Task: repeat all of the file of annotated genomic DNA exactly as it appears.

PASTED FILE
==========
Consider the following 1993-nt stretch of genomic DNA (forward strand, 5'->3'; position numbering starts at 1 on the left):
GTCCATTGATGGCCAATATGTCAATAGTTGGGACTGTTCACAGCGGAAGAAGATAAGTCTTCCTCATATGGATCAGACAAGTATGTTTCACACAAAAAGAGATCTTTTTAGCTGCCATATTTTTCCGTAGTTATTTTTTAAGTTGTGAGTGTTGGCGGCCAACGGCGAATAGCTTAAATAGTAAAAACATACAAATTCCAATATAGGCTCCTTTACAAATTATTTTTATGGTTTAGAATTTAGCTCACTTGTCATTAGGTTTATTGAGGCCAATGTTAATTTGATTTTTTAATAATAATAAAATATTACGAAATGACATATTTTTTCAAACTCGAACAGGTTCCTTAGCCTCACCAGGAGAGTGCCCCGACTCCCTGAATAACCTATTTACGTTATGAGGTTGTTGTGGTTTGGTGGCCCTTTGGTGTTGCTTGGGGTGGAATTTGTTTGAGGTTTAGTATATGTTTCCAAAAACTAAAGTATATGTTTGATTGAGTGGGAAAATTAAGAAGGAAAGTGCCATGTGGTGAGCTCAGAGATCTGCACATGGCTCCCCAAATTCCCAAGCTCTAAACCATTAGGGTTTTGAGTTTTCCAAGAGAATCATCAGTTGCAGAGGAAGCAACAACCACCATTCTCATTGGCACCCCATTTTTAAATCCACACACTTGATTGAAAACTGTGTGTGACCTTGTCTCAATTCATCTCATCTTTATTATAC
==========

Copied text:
Consider the following 1993-nt stretch of genomic DNA (forward strand, 5'->3'; position numbering starts at 1 on the left):
GTCCATTGATGGCCAATATGTCAATAGTTGGGACTGTTCACAGCGGAAGAAGATAAGTCTTCCTCATATGGATCAGACAAGTATGTTTCACACAAAAAGAGATCTTTTTAGCTGCCATATTTTTCCGTAGTTATTTTTTAAGTTGTGAGTGTTGGCGGCCAACGGCGAATAGCTTAAATAGTAAAAACATACAAATTCCAATATAGGCTCCTTTACAAATTATTTTTATGGTTTAGAATTTAGCTCACTTGTCATTAGGTTTATTGAGGCCAATGTTAATTTGATTTTTTAATAATAATAAAATATTACGAAATGACATATTTTTTCAAACTCGAACAGGTTCCTTAGCCTCACCAGGAGAGTGCCCCGACTCCCTGAATAACCTATTTACGTTATGAGGTTGTTGTGGTTTGGTGGCCCTTTGGTGTTGCTTGGGGTGGAATTTGTTTGAGGTTTAGTATATGTTTCCAAAAACTAAAGTATATGTTTGATTGAGTGGGAAAATTAAGAAGGAAAGTGCCATGTGGTGAGCTCAGAGATCTGCACATGGCTCCCCAAATTCCCAAGCTCTAAACCATTAGGGTTTTGAGTTTTCCAAGAGAATCATCAGTTGCAGAGGAAGCAACAACCACCATTCTCATTGGCACCCCATTTTTAAATCCACACACTTGATTGAAAACTGTGTGTGACCTTGTCTCAATTCATCTCATCTTTATTATAC